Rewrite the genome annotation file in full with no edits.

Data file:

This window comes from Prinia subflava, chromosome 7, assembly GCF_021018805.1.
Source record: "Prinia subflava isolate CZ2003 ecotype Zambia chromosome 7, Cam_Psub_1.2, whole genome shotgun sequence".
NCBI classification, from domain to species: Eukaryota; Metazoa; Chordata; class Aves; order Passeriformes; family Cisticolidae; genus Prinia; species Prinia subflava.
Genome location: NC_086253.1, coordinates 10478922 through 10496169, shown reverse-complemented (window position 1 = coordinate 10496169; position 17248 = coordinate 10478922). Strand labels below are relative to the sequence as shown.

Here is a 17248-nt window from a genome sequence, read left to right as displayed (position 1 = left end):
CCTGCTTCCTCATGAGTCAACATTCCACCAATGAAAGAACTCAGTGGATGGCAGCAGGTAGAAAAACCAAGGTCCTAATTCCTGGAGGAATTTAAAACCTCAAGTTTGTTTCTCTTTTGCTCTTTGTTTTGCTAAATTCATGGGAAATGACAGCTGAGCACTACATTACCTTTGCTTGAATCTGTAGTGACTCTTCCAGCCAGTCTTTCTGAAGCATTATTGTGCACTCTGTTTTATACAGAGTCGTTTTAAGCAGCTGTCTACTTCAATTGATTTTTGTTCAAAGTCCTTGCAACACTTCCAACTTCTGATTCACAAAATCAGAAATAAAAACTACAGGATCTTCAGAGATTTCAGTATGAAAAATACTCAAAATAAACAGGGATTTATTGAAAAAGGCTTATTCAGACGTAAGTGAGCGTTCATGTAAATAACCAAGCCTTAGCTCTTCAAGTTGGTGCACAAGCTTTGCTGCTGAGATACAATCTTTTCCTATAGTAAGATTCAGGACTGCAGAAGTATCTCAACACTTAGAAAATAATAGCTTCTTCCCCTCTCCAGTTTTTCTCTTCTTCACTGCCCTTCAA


This window comes from Prinia subflava, chromosome 7, assembly GCF_021018805.1.
Source record: "Prinia subflava isolate CZ2003 ecotype Zambia chromosome 7, Cam_Psub_1.2, whole genome shotgun sequence".
NCBI classification, from domain to species: Eukaryota; Metazoa; Chordata; class Aves; order Passeriformes; family Cisticolidae; genus Prinia; species Prinia subflava.
Genome location: NC_086253.1, coordinates 10478922 through 10496169, shown reverse-complemented (window position 1 = coordinate 10496169; position 17248 = coordinate 10478922). Strand labels below are relative to the sequence as shown.

Here is a 17248-nt window from a genome sequence, read left to right as displayed (position 1 = left end):
CCTGCTTCCTCATGAGTCAACATTCCACCAATGAAAGAACTCAGTGGATGGCAGCAGGTAGAAAAACCAAGGTCCTAATTCCTGGAGGAATTTAAAACCTCAAGTTTGTTTCTCTTTTGCTCTTTGTTTTGCTAAATTCATGGGAAATGACAGCTGAGCACTACATTACCTTTGCTTGAATCTGTAGTGACTCTTCCAGCCAGTCTTTCTGAAGCATTATTGTGCACTCTGTTTTATACAGAGTCGTTTTAAGCAGCTGTCTACTTCAATTGATTTTTGTTCAAAGTCCTTGCAACACTTCCAACTTCTGATTCACAAAATCAGAAATAAAAACTACAGGATCTTCAGAGATTTCAGTATGAAAAATACTCAAAATAAACAGGGATTTATTGAAAAAGGCTTATTCAGACGTAAGTGAGCGTTCATGTAAATAACCAAGCCTTAGCTCTTCAAGTTGGTGCACAAGCTTTGCTGCTGAGATACAATCTTTTCCTATAGTAAGATTCAGGACTGCAGAAGTATCTCAACACTTAGAAAATAATAGCTTCTTCCCCTCTCCAGTTTTTCTCTTCTTCACTGCCCTTCAA